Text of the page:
In 1973, the Supreme Court held in Roe v Wade that women have a right to obtain an abortion, as part of a constitutional right to privacy, with the possibility for regulations subject to differing levels of state interest dependent on how far along the pregnancy was. In 1992, the Supreme Court upheld this right in Planned Parenthood v Casey, with certain revisions to what regulations may be constitutionally permissible, on the basis of the viability of the fetus. This case has been standing precedent with regards to abortion for over 20 years, with Justice Kennedy joining the slim 5-4 majority in upholding Roe v Wade.
Now, Judge Brett Kavanaugh has been nominated to replace Justice Kennedy on the Supreme Court. His nomination has the potential to overturn Planned Parenthood v Casey and return the legislative authority over abortion to the states. Pro-life groups have supported him, while pro-choice groups like the ACLU and NARAL have opposed him. President Trump has vowed to nominate Supreme Court Justices who would overturn Roe v Wade, but the specifics of Brett Kavanaugh’s jurisprudence on this issue is thin.
Judge Kavanaugh has only ever ruled on abortion once, in a recent case involving a detained, unaccompanied, 17-year-old illegal immigrant. Referred to in court documents as “Jane Doe,” the girl was prohibited from leaving the detention center for the purposes of getting an abortion. This is due to the practice that illegal immigrant minors must be placed with a sponsor, usually a friend or family member, before being allowed to leave the detention center. She sued, with the help of the ACLU, and was allowed to obtain an abortion without first being granted a sponsor, after a 6-3 en banc decision from the DC Circuit Court.
Judge Kavanaugh dissented from this opinion. In his dissent, he acknowledges the Supreme Court precedent holding the existence of a right to obtain an abortion, but maintains that the restrictions on this particular case should not be considered an undue burden, under the precedent of Planned Parenthood v Casey. Specifically, he cited a list of accepted restrictions on abortion, such as parental notice laws and waiting periods, which “may have the effect of delaying an abortion.”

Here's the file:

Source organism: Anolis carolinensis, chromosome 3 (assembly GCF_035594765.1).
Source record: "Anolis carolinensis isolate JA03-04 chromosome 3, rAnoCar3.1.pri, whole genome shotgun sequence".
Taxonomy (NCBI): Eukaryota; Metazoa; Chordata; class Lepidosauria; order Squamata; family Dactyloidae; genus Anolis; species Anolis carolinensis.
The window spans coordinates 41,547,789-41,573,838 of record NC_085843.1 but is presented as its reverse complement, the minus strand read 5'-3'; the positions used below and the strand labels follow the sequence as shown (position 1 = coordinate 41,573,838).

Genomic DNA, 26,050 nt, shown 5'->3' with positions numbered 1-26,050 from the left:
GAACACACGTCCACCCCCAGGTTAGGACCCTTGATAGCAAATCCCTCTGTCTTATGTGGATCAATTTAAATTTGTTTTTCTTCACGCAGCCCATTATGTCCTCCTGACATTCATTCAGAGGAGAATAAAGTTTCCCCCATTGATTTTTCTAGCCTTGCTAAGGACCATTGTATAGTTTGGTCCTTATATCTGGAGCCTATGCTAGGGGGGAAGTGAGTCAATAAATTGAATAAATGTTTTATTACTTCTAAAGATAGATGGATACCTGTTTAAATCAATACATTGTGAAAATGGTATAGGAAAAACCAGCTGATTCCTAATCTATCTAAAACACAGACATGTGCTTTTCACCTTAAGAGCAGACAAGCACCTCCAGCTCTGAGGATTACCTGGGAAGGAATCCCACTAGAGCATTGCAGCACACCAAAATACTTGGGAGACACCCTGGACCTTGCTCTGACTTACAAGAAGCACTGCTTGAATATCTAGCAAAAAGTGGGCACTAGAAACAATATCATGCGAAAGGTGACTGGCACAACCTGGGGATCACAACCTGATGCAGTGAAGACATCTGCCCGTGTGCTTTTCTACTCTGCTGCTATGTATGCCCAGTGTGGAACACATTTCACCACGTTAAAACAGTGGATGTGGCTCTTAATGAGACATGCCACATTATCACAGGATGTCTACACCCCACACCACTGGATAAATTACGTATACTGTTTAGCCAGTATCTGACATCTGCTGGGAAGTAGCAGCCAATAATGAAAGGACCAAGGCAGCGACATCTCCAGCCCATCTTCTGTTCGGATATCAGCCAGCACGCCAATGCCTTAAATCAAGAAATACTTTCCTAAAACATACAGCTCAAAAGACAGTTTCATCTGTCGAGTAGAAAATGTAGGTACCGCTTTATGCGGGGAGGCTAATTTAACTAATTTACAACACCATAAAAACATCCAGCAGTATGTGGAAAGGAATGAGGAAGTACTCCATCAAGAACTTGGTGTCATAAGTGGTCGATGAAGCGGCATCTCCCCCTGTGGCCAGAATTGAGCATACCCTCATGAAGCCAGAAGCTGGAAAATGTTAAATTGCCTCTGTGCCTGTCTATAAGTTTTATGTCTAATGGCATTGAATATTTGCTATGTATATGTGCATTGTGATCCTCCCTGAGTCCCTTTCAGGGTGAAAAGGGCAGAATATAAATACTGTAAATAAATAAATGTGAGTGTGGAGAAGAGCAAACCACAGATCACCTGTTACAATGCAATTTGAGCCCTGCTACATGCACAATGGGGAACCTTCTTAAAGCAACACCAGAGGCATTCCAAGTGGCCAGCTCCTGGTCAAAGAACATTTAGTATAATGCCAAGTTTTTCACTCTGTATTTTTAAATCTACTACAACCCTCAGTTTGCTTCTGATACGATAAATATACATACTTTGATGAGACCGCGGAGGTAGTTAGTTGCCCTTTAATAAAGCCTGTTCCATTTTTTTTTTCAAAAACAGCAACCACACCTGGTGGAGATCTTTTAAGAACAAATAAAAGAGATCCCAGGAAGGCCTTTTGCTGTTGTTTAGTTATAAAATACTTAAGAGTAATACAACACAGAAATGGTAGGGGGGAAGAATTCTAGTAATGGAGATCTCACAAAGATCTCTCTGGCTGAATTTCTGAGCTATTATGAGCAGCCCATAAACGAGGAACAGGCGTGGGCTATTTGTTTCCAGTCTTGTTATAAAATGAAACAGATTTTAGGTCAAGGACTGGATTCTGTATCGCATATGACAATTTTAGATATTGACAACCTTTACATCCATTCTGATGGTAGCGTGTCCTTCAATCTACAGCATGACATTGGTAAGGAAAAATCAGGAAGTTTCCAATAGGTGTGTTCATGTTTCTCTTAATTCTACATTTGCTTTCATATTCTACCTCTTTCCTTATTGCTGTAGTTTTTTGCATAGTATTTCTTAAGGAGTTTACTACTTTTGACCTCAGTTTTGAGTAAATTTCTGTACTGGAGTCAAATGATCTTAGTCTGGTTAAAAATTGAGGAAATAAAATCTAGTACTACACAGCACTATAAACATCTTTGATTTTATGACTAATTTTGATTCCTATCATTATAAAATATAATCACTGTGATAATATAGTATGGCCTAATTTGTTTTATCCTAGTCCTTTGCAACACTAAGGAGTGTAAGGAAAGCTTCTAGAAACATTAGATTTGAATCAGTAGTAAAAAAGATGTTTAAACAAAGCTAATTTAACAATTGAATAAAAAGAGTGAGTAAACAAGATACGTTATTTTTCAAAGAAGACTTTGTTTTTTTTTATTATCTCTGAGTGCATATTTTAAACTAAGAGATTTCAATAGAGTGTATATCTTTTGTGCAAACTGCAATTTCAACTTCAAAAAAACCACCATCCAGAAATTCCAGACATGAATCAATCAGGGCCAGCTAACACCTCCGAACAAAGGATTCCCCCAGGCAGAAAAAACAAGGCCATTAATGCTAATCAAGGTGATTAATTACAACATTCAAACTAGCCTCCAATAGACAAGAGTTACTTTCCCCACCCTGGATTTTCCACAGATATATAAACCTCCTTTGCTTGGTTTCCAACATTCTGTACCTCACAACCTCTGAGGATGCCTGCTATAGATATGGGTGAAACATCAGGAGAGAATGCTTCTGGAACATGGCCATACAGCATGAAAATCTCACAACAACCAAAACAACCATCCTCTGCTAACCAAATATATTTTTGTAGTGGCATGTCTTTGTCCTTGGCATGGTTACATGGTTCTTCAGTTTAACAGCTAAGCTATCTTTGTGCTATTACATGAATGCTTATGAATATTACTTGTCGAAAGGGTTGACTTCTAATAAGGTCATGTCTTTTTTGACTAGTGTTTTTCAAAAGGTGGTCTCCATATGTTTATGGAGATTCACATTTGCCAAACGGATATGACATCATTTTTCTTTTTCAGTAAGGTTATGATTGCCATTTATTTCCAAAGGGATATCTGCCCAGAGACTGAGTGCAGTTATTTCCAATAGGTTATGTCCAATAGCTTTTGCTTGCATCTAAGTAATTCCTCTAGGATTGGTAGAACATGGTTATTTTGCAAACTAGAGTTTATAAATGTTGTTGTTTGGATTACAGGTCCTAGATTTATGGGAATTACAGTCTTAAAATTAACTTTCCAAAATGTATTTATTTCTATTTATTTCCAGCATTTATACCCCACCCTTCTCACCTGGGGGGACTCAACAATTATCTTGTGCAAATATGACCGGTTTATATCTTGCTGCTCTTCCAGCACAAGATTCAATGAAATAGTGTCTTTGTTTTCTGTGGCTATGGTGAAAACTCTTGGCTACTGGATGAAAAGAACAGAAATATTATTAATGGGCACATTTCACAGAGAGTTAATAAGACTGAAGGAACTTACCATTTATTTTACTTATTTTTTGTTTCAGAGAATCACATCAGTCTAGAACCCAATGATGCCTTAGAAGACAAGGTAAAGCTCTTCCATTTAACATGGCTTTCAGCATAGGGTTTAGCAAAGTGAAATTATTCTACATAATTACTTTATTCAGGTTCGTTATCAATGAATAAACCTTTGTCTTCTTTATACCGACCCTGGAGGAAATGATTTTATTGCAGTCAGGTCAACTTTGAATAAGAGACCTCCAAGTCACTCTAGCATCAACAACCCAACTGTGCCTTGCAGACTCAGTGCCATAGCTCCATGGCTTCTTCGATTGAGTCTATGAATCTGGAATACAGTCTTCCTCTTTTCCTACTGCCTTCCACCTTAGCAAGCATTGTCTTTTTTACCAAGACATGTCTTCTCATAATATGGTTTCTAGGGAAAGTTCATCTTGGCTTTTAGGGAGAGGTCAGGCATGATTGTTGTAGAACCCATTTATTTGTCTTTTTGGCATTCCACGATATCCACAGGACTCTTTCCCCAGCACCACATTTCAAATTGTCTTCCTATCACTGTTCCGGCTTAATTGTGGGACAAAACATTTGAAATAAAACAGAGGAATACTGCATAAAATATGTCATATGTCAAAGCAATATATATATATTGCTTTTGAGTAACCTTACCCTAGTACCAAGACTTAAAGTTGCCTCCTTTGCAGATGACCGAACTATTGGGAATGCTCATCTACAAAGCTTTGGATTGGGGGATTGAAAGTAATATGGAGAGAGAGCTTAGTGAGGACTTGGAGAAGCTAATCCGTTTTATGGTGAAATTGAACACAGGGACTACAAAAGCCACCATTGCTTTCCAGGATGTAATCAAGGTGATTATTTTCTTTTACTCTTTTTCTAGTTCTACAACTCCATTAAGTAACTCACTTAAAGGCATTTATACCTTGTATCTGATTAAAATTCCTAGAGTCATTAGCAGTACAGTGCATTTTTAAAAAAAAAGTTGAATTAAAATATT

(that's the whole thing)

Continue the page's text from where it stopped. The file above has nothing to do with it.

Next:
The significance of this case is not in Judge Kavanaugh’s particular opinion of Roe v Wade and Planned Parenthood v Casey, as he correctly acknowledged, “It is undoubtedly the case that many Americans –including many Justices and judges – disagree with one or another aspect of the Supreme Court’s abortion jurisprudence. […] As a lower court, our job is to follow the law as it is, not as we might wish it to be.” Instead, this case gives a slight insight into Kavanaugh’s understanding of what barriers to get an abortion may be considered an “undue burden” under that very precedent, alluding to a more expansive view, than those of his colleagues, of the government’s powers with regards to abortion. Questions as to Kavanaugh’s opinion of Roe v Wade itself can only potentially be answered by statements outside his prior jurisprudence.
During Brett Kavanaugh’s confirmation hearing for the DC Circuit Court of Appeals, he was questioned on Roe v Wade by Senator Schumer, but declined to give his personal opinion. Instead, he said, “if confirmed to the DC Circuit, I would follow Roe v. Wade faithfully and fully. That would be binding precedent of the court. It has been decided by the Supreme Court.” This is a common response for any judicial nominee to a lower court, as all Supreme Court precedent is considered to be binding, and may only be overturned by the Supreme Court itself.
Possibly the most convincing evidence of Kavanaugh’s potential opinions negating or restricting the idea of a constitutional right to get an abortion comes from a speech he gave last year on his “first judicial hero” William Rehnquist. In this, he praised Rehnquist for his dissent in Roe v Wade, saying “it is fair to say that Justice Rehnquist was not successful in convincing a majority of the justices in the context of abortion either in Roe itself or in the later cases such as Casey, in the latter case perhaps because of stare decisis. But he was successful in stemming the general tide of freewheeling judicial creation of unenumerated rights that were not rooted in the nation’s history and tradition.”
It is important to note, that even if Kavanaugh were willing to vote to overturn Planned Parenthood v Casey, that does not assure that the two cases would actually be overturned. Of the current members of the Supreme Court, Clarence Thomas is the only Justice who will remain on the court who voted in Planned Parenthood v Casey. There is still the question as to how Justices Gorsuch, Alito, and Roberts may rule in such a case. Specifically, Justice Roberts has been very deferential to precedent. There is a possibility that he would be reluctant to overturn Planned Parenthood v Casey, given its decades as precedent, and its varying reliance interests. Additionally, there is question as to whether such a case would even reach the Supreme Court. Overall, it seems as though prior protections of the ability to get an abortion may be restricted with Kavanaugh on the court, although the extent remains unclear.